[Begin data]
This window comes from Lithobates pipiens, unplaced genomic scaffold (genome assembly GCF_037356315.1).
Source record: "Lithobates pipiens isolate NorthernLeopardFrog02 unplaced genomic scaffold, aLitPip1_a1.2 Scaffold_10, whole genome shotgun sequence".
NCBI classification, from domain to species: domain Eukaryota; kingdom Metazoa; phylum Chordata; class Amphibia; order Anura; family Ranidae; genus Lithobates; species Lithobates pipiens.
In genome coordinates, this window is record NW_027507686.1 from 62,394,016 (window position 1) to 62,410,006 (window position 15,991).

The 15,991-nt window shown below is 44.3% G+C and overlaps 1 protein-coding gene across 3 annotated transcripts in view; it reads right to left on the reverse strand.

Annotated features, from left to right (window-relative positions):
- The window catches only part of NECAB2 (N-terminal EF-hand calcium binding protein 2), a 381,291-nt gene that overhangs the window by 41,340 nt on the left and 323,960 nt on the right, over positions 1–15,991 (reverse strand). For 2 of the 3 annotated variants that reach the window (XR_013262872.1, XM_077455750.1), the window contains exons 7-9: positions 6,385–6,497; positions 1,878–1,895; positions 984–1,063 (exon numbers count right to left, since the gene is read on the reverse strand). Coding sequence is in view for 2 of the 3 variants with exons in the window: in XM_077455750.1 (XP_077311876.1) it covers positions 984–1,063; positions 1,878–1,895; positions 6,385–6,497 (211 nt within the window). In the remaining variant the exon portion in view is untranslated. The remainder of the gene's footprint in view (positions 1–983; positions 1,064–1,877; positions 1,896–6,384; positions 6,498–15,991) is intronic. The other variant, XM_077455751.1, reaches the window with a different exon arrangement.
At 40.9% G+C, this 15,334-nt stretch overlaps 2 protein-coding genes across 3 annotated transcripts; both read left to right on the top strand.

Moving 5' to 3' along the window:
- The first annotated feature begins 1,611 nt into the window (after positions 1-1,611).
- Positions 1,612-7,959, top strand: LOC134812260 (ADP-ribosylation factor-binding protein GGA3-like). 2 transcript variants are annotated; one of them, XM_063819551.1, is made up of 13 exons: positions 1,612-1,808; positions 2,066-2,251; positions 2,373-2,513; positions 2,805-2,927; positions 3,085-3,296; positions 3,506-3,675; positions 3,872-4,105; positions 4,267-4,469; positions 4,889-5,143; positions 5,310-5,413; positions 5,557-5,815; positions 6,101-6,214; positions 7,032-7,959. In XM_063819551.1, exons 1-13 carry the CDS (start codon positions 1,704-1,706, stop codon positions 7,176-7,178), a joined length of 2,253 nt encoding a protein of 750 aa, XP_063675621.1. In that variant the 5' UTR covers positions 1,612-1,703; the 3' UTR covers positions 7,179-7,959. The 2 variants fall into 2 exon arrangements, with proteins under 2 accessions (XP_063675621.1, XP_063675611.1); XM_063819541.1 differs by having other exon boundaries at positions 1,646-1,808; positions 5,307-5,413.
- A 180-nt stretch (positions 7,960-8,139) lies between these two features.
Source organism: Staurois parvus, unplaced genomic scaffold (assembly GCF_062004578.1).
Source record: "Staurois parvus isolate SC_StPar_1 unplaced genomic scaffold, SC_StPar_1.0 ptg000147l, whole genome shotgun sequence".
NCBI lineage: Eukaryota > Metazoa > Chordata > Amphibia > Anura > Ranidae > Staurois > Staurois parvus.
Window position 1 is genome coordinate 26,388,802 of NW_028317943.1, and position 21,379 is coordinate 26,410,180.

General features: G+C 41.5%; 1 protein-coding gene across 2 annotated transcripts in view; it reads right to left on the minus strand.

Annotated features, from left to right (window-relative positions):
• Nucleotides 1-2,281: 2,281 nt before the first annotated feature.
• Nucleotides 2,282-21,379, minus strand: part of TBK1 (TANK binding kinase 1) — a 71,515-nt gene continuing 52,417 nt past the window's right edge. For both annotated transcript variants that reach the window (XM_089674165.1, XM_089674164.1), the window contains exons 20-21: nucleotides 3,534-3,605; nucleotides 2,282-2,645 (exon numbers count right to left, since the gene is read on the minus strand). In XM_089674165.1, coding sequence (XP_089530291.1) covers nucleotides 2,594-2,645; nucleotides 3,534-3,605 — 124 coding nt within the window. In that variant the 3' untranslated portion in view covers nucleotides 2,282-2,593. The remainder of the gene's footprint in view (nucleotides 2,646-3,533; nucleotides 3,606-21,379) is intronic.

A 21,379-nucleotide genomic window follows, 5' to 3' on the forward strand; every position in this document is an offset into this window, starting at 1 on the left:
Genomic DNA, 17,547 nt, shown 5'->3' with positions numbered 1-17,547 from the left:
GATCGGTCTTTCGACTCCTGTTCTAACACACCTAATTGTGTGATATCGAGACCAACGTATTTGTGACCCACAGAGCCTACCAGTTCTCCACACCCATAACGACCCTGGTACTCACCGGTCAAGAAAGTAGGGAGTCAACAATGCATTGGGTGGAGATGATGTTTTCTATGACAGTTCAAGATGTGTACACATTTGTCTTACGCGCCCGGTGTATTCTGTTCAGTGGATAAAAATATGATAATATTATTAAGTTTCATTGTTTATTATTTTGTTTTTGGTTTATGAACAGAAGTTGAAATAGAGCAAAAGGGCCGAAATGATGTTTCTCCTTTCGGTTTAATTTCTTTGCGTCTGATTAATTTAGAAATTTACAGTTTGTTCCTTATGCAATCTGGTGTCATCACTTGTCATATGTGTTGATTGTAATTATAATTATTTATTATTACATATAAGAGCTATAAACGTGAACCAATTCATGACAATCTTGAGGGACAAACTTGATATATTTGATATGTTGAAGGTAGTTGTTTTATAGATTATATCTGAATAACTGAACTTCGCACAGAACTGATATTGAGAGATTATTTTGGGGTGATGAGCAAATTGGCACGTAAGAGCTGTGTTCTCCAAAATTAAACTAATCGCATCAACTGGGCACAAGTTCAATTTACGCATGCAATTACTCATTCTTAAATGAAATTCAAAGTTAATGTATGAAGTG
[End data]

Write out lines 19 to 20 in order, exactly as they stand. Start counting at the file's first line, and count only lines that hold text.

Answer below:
• Nucleotides 1-2,281: 2,281 nt before the first annotated feature.
• Nucleotides 2,282-21,379, minus strand: part of TBK1 (TANK binding kinase 1) — a 71,515-nt gene continuing 52,417 nt past the window's right edge. For both annotated transcript variants that reach the window (XM_089674165.1, XM_089674164.1), the window contains exons 20-21: nucleotides 3,534-3,605; nucleotides 2,282-2,645 (exon numbers count right to left, since the gene is read on the minus strand). In XM_089674165.1, coding sequence (XP_089530291.1) covers nucleotides 2,594-2,645; nucleotides 3,534-3,605 — 124 coding nt within the window. In that variant the 3' untranslated portion in view covers nucleotides 2,282-2,593. The remainder of the gene's footprint in view (nucleotides 2,646-3,533; nucleotides 3,606-21,379) is intronic.